Seeing and understanding human rights at This Human World film festival

We are now eight billion people on earth. The film festival This Human World in Vienna shows how we treat each other: 90 international films will be screened from December 1st to 11th.

Von Maria Motter

This Human World film festival is all about human rights. The night of December 9th to 10th, 1945 was decisive. It was a short night for Eleanor Roosevelt: she played a leading role in bringing about the United Nations Declaration of Human Rights. Representatives from 51 countries spent months, then specifically weeks, working on the fine-tuning. And then they agreed on the lyrics and there was a standing ovation for Eleanor Roosevelt. After the catastrophes of the two world wars, people wanted human rights as a new guideline.

It is precisely with this hope and the charter that the This Human World film festival begins. Feature, documentary and short films tell of human rights around the world. It’s about freedom and the preservation of the environment, in Finland as in Myanmar or also in Peru, Honduras and Brazil as well as – right in front of the front door – in the Lobau last year.

This Human World FilmfestivalDecember 1st to 11th, Vienna, in the Schikaneder, Topkino, Gartenbaukino, Stadtkino as well as in the Brunnenpassage and the Brotfabrik.

“Programmatically, the arc is drawn from the strongly noticeable effects of the global crises – via film as a medium of protest – to the examination of individual and collective perceptions,” says the new festival director Carla Marie Lehner. The This Human Rights festival is celebrating its 15th edition and once again features films that you don’t usually get to see so quickly. For example, the film “Into my name”, which is as sincere as it is tender: Four young trans men in Italy today are bound by their friendship, and the audience is just so involved. That’s what makes “Into my name” special.

New Urban Landscapes/Art of Panic

“Into my name” tells the story of the lives of four trans men in Italy.

An intimate and tender portrait of young trans men

Four portraits of young people flow together and the transition that all four are in is a theme. The big questions about the plan for life, love and the legal situation come up here by themselves. Leo does a podcast and interviews the others, but that only serves as a loose thread. At the beginning Nico lives on a farm with his girlfriend and the dynamic between the two is a story in itself in the film. Andrea writes and has studied philosophy, and Raffi is a partner in a bicycle shop.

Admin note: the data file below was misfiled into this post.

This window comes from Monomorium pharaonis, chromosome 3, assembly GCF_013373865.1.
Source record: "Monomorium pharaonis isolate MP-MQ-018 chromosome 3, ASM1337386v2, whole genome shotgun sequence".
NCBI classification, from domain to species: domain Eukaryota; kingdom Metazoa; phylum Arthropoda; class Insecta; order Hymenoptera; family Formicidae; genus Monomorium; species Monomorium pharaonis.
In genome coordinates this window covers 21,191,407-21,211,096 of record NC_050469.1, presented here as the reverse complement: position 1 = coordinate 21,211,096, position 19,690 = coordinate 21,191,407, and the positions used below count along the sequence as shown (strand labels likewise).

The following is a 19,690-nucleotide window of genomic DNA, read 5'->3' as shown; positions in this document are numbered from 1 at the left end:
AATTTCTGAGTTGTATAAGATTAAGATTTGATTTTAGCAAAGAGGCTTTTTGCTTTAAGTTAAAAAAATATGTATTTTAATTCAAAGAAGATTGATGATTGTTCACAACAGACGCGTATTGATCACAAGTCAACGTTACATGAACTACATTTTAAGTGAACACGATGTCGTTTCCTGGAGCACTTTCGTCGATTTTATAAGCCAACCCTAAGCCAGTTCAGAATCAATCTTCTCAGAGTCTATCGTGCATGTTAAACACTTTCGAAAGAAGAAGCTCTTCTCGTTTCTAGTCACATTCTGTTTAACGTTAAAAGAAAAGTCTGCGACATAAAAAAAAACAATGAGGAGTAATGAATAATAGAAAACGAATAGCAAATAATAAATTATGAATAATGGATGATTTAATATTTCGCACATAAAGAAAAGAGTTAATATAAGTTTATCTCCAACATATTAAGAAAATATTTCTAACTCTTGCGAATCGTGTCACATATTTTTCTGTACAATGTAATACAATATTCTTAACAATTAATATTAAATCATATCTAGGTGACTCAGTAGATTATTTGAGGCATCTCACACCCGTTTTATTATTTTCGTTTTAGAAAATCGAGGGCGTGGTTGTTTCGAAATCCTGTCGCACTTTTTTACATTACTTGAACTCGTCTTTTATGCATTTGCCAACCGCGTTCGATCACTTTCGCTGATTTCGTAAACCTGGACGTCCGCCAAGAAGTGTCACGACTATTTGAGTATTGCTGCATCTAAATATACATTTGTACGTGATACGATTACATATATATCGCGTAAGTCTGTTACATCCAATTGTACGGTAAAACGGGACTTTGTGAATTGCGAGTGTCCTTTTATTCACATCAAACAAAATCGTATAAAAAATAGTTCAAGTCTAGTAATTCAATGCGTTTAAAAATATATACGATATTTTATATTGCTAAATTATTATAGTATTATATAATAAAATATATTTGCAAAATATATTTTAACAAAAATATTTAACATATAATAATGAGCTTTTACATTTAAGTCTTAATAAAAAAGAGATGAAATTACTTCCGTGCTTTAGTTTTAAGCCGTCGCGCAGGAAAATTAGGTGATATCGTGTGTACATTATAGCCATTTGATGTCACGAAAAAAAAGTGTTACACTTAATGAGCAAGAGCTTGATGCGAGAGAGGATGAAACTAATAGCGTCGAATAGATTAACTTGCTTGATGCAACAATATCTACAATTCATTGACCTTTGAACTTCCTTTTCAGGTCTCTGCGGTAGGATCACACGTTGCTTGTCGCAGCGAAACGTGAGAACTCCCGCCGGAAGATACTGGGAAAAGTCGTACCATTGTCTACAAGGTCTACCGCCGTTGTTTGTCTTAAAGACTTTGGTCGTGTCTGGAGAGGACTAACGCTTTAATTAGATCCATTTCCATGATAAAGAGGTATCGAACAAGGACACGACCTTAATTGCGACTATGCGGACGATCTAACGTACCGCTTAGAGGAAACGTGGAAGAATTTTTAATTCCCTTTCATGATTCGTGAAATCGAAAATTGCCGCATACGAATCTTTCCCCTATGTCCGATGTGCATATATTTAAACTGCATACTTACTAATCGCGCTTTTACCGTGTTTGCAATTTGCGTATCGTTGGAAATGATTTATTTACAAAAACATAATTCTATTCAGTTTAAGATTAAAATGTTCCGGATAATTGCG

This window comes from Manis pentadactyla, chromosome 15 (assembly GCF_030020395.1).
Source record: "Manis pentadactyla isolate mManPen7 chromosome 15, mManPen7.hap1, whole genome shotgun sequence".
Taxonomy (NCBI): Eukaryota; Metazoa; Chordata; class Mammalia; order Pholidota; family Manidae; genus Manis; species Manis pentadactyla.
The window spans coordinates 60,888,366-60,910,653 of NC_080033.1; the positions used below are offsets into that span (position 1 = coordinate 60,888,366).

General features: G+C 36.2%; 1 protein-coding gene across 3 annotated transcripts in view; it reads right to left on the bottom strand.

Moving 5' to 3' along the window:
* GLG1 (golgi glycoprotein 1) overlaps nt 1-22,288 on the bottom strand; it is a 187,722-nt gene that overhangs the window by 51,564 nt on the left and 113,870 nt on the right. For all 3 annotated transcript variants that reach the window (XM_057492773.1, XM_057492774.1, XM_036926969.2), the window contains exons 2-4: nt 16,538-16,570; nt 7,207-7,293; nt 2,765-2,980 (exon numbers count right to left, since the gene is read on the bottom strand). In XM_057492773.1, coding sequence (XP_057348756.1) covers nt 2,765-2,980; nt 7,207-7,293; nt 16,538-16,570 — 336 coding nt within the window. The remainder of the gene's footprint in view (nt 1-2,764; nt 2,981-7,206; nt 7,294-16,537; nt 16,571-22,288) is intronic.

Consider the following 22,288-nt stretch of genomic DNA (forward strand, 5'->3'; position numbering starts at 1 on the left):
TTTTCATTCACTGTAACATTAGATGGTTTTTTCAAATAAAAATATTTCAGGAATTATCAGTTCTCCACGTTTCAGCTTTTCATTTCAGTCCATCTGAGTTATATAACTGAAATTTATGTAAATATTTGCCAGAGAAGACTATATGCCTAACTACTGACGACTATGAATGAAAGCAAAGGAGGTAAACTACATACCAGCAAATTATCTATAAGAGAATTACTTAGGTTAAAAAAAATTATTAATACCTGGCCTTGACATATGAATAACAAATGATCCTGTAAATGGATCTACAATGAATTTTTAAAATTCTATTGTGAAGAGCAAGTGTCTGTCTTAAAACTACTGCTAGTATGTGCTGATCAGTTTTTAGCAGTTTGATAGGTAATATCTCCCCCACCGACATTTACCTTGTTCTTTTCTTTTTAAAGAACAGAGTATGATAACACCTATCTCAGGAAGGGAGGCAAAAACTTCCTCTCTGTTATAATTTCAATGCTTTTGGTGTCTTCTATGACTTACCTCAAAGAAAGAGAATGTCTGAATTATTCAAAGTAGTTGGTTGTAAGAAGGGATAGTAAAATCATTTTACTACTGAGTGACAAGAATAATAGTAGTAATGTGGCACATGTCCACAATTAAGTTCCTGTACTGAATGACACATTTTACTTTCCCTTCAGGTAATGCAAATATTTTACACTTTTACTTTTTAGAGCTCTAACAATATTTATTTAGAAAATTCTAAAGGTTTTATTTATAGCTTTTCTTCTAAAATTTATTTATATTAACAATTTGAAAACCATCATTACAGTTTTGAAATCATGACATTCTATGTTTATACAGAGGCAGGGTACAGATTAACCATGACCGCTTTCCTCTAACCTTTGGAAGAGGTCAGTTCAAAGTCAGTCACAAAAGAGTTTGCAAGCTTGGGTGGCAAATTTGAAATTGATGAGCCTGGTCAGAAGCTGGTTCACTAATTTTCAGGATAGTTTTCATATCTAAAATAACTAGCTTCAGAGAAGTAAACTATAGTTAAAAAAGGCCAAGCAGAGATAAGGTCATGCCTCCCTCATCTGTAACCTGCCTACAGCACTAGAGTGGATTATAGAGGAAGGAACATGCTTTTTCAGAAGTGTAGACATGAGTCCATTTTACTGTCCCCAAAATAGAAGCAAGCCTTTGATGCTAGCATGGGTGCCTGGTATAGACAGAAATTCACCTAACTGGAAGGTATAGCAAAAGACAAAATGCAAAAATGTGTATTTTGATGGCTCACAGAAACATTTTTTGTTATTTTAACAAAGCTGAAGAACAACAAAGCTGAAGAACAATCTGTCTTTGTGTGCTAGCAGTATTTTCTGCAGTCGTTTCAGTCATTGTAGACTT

The transition is one of the most subversive nonviolent acts you can do, Leo says at one point, and a friend listens. In general, “Into my name” is about being quiet and watching for a change from all the shabby debates about trans people. And this documentary is also visually beautiful. Director Nicolò Bassetti captures very personal conversations and emotional states with “Into my name” and approaches everything gently.

Do you think all the suffering and bitterness caused by the “journey” is a stereotype, one asks the girlfriend. Are you a girl or a boy, another of the four protagonists was asked by another child as a child in the swimming pool. With a little patience at the beginning, the film develops its very own dynamic. With its selection of scenes, “Into my name” often seems like a feature film. Executive Producer is Elliot Page.

One percent of humanity are trans people and in no country in the world do they have the same rights as other citizens, director Nicolò Bassetti writes in an insert at the end. The letter from his own child prompted him to shoot the documentary. In his mid-20s, his child told him that from now on he would live as a man. Together they found the four protagonists of “Into my name”.

Young trans man builds a bike, scene

New Urban Landscapes/Art of Panic

„Golden Land“ und „The Happy Worker“

An extraordinary and heartwarming family story is happening „Golden Land“ on. A family man returns to his native country of Somalia after 25 years in Finland because he received a call from his uncle. Chinese wanted to buy the piece of land owned by the family. It turns out: gold, copper and cobalt are in the ground there. And the move of his wife and young children has other surprises in store. “Golden Land” by Inka Achté is a feel-good documentary.

Who wants to work, asks „The Happy Worker“ and the answer at first glance in the offices in the film is: not like that. In “The Happy Worker”, John Webster explains how the satisfaction of one’s own employees is prevented in office workplaces according to a sabotage manual from the last century.

The film is a mixture of personal experiences of a group of people who found that they had completely exhausted their work. The American psychologist Christina Maslach talks about her studies on burnout and the cultural anthropologist David Graeber, who died in 2020, explains that the less you earn the more your job contributes to the common good. And then lots of numbers tumble through the image, and although not all of the data mentioned is located for illustration purposes, “The Happy Worker” is an acceptably entertaining examination of modern office work life, without any motivational quotes.

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